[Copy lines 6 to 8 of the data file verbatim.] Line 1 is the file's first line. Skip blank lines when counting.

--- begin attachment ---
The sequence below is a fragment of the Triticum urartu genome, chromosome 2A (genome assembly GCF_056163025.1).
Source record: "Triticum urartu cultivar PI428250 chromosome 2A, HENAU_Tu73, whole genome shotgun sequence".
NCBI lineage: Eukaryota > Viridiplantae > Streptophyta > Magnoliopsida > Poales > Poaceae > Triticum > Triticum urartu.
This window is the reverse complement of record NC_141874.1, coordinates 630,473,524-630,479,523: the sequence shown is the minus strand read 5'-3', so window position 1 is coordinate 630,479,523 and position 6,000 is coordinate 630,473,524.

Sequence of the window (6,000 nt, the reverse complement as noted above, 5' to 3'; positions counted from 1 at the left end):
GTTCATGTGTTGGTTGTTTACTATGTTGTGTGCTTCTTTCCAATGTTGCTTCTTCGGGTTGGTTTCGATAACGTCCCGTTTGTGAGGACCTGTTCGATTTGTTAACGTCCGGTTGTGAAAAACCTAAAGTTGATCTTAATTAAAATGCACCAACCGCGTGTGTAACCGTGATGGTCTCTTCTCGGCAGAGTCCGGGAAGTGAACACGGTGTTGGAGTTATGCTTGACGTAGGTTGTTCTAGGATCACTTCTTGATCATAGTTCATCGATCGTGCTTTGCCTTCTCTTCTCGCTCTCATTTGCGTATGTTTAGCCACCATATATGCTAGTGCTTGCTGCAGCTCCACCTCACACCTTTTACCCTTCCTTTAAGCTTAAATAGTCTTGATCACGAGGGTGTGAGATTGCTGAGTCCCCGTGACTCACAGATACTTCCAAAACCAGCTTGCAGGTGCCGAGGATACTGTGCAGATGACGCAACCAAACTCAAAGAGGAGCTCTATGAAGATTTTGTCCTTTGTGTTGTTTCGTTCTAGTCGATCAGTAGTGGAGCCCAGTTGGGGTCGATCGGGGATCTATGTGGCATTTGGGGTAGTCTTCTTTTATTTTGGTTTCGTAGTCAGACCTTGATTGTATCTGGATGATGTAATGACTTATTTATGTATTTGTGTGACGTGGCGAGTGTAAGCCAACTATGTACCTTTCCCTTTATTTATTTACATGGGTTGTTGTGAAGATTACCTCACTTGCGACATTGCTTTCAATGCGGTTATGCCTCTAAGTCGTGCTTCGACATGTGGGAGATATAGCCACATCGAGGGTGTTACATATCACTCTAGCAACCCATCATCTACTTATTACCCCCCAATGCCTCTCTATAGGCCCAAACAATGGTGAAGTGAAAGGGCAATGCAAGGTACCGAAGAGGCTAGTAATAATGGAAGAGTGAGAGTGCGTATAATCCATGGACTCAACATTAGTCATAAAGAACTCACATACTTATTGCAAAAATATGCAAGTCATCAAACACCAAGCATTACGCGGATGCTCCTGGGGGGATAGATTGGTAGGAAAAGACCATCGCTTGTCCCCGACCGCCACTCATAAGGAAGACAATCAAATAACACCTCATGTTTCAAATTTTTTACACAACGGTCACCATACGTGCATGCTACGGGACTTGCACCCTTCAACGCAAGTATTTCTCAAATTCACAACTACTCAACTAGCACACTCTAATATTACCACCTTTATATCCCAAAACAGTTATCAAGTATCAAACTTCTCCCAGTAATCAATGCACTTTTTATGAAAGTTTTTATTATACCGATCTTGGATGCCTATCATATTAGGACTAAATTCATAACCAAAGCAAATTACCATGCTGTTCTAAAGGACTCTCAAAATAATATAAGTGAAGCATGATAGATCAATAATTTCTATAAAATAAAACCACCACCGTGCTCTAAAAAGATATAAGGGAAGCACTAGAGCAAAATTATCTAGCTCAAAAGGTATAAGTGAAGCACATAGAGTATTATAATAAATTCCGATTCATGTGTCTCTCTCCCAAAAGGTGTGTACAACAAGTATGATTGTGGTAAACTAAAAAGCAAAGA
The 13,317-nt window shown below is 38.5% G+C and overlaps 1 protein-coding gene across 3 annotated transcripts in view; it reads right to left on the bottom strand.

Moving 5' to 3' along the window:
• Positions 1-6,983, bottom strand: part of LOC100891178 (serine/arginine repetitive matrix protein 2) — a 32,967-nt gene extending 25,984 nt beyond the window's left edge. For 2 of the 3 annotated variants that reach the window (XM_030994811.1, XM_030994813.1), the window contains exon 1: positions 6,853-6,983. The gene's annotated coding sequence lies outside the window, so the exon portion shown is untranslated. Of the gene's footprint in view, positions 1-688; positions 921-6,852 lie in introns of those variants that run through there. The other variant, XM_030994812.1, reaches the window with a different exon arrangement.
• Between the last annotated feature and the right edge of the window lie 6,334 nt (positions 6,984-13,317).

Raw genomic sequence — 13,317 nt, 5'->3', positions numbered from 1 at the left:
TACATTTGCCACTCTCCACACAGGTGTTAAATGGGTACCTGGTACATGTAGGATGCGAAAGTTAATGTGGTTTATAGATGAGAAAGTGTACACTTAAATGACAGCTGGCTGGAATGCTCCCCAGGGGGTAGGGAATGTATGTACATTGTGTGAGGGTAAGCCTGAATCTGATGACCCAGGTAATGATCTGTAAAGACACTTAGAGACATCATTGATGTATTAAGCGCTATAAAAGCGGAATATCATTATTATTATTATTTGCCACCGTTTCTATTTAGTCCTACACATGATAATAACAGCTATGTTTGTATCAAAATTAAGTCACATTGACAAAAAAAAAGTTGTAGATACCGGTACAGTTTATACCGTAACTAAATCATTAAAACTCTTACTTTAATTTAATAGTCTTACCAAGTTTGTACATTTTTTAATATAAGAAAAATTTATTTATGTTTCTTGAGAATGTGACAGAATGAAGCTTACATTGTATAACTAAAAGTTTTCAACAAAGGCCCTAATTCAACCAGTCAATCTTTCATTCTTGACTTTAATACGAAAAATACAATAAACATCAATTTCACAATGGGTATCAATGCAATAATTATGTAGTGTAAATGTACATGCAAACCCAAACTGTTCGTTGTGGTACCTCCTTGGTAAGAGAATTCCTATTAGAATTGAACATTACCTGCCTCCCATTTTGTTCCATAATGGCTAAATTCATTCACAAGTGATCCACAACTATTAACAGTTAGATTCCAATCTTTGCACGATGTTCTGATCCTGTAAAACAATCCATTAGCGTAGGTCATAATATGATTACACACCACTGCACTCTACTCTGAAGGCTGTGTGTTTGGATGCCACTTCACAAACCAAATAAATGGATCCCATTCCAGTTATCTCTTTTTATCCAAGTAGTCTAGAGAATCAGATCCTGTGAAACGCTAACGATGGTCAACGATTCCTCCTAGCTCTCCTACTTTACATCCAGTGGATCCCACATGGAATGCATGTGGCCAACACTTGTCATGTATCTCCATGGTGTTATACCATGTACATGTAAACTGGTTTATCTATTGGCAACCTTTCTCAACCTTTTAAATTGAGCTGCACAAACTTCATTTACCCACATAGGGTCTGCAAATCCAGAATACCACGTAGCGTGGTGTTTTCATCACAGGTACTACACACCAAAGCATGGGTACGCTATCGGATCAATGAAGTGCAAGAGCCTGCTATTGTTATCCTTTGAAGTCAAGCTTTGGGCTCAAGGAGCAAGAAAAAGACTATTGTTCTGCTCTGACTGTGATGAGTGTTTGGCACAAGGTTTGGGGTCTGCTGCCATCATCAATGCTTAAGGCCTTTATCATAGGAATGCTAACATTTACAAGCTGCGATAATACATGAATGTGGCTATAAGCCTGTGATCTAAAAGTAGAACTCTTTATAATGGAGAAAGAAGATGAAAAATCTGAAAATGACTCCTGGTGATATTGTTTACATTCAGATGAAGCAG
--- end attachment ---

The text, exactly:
GTTCATGTGTTGGTTGTTTACTATGTTGTGTGCTTCTTTCCAATGTTGCTTCTTCGGGTTGGTTTCGATAACGTCCCGTTTGTGAGGACCTGTTCGATTTGTTAACGTCCGGTTGTGAAAAACCTAAAGTTGATCTTAATTAAAATGCACCAACCGCGTGTGTAACCGTGATGGTCTCTTCTCGGCAGAGTCCGGGAAGTGAACACGGTGTTGGAGTTATGCTTGACGTAGGTTGTTCTAGGATCACTTCTTGATCATAGTTCATCGATCGTGCTTTGCCTTCTCTTCTCGCTCTCATTTGCGTATGTTTAGCCACCATATATGCTAGTGCTTGCTGCAGCTCCACCTCACACCTTTTACCCTTCCTTTAAGCTTAAATAGTCTTGATCACGAGGGTGTGAGATTGCTGAGTCCCCGTGACTCACAGATACTTCCAAAACCAGCTTGCAGGTGCCGAGGATACTGTGCAGATGACGCAACCAAACTCAAAGAGGAGCTCTATGAAGATTTTGTCCTTTGTGTTGTTTCGTTCTAGTCGATCAGTAGTGGAGCCCAGTTGGGGTCGATCGGGGATCTATGTGGCATTTGGGGTAGTCTTCTTTTATTTTGGTTTCGTAGTCAGACCTTGATTGTATCTGGATGATGTAATGACTTATTTATGTATTTGTGTGACGTGGCGAGTGTAAGCCAACTATGTACCTTTCCCTTTATTTATTTACATGGGTTGTTGTGAAGATTACCTCACTTGCGACATTGCTTTCAATGCGGTTATGCCTCTAAGTCGTGCTTCGACATGTGGGAGATATAGCCACATCGAGGGTGTTACATATCACTCTAGCAACCCATCATCTACTTATTACCCCCCAATGCCTCTCTATAGGCCCAAACAATGGTGAAGTGAAAGGGCAATGCAAGGTACCGAAGAGGCTAGTAATAATGGAAGAGTGAGAGTGCGTATAATCCATGGACTCAACATTAGTCATAAAGAACTCACATACTTATTGCAAAAATATGCAAGTCATCAAACACCAAGCATTACGCGGATGCTCCTGGGGGGATAGATTGGTAGGAAAAGACCATCGCTTGTCCCCGACCGCCACTCATAAGGAAGACAATCAAATAACACCTCATGTTTCAAATTTTTTACACAACGGTCACCATACGTGCATGCTACGGGACTTGCACCCTTCAACGCAAGTATTTCTCAAATTCACAACTACTCAACTAGCACACTCTAATATTACCACCTTTATATCCCAAAACAGTTATCAAGTATCAAACTTCTCCCAGTAATCAATGCACTTTTTATGAAAGTTTTTATTATACCGATCTTGGATGCCTATCATATTAGGACTAAATTCATAACCAAAGCAAATTACCATGCTGTTCTAAAGGACTCTCAAAATAATATAAGTGAAGCATGATAGATCAATAATTTCTATAAAATAAAACCACCACCGTGCTCTAAAAAGATATAAGGGAAGCACTAGAGCAAAATTATCTAGCTCAAAAGGTATAAGTGAAGCACATAGAGTATTATAATAAATTCCGATTCATGTGTCTCTCTCCCAAAAGGTGTGTACAACAAGTATGATTGTGGTAAACTAAAAAGCAAAGA
The 13,317-nt window shown below is 38.5% G+C and overlaps 1 protein-coding gene across 3 annotated transcripts in view; it reads right to left on the bottom strand.

Moving 5' to 3' along the window: